- Extra: Test and see what happens if you do not shake the containers while making the slush.
Observations and results
Did water turn into slush faster than juice did? Juice freezes at a lower temperature compared with water, so it needs to cool over a longer period before ice crystals appear.
Pure water freezes at 0 degrees C (32 degrees F). Adding particles to water makes it freeze at a lower temperature. That is why the saltwater you made in this activity felt so cold when you took it out of the freezer. While making the slushy, it absorbed heat from the liquids in the containers. This process melted the saltwater ice as it cooled the liquids.
Fruit juice is made of fruit sugars dissolved in water together with some other particles, such as vitamins and minerals. Because fruit juice contains pure water with particles dissolved in it, it freezes at a lower temperature than pure water does. Most often its freezing point is not as low as that of the saltwater you created, so the frozen saltwater could still freeze the juice, although it did so more slowly than it could freeze water.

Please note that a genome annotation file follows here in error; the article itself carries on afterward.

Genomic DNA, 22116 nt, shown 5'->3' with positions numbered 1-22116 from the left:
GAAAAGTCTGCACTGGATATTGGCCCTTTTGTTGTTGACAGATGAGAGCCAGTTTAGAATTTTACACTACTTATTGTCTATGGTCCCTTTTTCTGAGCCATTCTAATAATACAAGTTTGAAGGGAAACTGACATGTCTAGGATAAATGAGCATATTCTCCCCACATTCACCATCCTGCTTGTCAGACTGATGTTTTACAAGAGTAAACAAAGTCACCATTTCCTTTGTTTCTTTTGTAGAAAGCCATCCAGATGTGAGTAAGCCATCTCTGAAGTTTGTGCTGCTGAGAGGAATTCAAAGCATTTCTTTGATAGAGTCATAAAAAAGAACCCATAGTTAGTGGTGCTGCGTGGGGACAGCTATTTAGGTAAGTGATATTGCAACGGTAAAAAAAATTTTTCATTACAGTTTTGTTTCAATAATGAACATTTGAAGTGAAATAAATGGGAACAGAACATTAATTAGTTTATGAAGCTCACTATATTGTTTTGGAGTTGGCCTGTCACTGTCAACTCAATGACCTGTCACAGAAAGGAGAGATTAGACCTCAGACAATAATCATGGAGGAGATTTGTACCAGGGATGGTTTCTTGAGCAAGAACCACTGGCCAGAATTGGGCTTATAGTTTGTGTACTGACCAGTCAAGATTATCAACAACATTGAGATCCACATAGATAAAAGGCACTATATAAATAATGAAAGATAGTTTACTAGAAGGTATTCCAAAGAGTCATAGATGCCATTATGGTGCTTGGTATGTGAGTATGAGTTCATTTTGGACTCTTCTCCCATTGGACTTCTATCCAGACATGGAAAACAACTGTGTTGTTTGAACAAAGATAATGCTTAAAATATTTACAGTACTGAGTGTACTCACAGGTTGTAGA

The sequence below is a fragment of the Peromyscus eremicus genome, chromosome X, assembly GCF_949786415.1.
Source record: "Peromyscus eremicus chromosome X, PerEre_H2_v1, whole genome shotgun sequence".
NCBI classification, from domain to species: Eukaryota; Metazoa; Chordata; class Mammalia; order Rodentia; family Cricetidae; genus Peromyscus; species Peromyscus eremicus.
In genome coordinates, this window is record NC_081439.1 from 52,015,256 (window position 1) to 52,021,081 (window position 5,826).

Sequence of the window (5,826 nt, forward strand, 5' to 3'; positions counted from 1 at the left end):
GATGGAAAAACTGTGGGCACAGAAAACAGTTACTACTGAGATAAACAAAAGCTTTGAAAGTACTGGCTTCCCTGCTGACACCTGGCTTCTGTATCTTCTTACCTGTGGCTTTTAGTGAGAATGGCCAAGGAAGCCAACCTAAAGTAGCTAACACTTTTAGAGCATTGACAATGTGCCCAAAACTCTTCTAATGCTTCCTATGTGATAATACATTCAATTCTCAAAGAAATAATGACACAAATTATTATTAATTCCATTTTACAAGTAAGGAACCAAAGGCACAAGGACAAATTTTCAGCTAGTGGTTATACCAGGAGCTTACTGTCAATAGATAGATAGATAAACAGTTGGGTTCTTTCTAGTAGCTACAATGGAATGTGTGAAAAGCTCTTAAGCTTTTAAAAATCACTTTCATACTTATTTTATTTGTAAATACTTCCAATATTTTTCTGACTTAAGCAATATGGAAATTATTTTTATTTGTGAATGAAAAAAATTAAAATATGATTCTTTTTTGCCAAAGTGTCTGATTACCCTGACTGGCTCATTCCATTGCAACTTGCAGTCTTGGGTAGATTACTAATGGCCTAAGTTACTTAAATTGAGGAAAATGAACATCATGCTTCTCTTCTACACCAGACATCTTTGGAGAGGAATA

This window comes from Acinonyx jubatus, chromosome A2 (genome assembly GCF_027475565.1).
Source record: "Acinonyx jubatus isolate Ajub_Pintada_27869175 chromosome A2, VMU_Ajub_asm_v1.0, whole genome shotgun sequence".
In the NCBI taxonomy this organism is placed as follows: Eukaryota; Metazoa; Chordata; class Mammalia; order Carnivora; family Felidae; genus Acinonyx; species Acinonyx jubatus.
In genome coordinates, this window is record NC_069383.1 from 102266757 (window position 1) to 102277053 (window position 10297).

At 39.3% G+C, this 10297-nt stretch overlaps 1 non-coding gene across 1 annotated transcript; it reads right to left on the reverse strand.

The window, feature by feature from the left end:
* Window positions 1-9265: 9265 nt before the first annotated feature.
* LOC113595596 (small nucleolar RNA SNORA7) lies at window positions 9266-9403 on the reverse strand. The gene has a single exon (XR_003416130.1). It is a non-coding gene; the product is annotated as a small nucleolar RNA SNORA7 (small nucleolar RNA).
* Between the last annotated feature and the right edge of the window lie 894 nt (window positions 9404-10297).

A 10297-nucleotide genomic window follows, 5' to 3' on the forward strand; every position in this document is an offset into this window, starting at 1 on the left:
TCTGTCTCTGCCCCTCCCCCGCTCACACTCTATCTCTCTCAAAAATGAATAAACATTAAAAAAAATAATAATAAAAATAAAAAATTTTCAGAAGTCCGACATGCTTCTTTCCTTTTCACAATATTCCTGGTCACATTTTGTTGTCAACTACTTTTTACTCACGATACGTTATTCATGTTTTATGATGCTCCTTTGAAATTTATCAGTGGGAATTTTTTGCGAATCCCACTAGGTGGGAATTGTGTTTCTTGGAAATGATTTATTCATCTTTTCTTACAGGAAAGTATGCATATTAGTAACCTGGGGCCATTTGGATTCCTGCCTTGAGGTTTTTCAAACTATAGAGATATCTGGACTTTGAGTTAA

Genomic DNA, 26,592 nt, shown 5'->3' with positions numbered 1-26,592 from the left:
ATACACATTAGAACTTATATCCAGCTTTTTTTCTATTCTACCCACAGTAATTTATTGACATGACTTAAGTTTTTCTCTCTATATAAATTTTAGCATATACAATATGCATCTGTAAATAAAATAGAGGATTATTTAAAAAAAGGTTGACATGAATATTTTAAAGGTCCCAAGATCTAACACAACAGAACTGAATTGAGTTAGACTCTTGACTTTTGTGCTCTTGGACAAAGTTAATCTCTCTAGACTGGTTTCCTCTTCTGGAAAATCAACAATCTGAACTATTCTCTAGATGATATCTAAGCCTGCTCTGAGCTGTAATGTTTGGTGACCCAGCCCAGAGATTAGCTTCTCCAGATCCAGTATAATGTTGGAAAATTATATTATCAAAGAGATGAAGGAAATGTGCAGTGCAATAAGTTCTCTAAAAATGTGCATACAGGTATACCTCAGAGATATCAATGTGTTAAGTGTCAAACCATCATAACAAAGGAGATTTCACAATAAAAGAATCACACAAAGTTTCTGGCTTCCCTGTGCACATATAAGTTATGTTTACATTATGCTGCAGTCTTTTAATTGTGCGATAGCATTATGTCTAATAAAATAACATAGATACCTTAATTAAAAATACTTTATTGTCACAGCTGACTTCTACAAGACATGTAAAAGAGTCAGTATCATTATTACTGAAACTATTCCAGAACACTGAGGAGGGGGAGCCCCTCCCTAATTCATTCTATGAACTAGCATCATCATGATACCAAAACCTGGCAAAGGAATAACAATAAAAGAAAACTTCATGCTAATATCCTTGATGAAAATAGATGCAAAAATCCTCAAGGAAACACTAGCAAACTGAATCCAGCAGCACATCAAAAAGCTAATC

If you would like to make more slushies later, you can reuse he zipper-lock bags with saltwater solution after rinsing and refreezing them. To discard them, you can dispose of them in the sink.
More to explore
Make Ice Cream in a Bag, from Science Buddies
Freeze Your Fruit with Science!, from Scientific American
Chemistry of Ice Cream-Making: Lowering the Freezing Point of Water, from Science Buddies
What Makes Ice Melt Faster?, from Scientific American
Science Activities for All Ages!, from Science Buddies
This activity brought to you in partnership with Science Buddies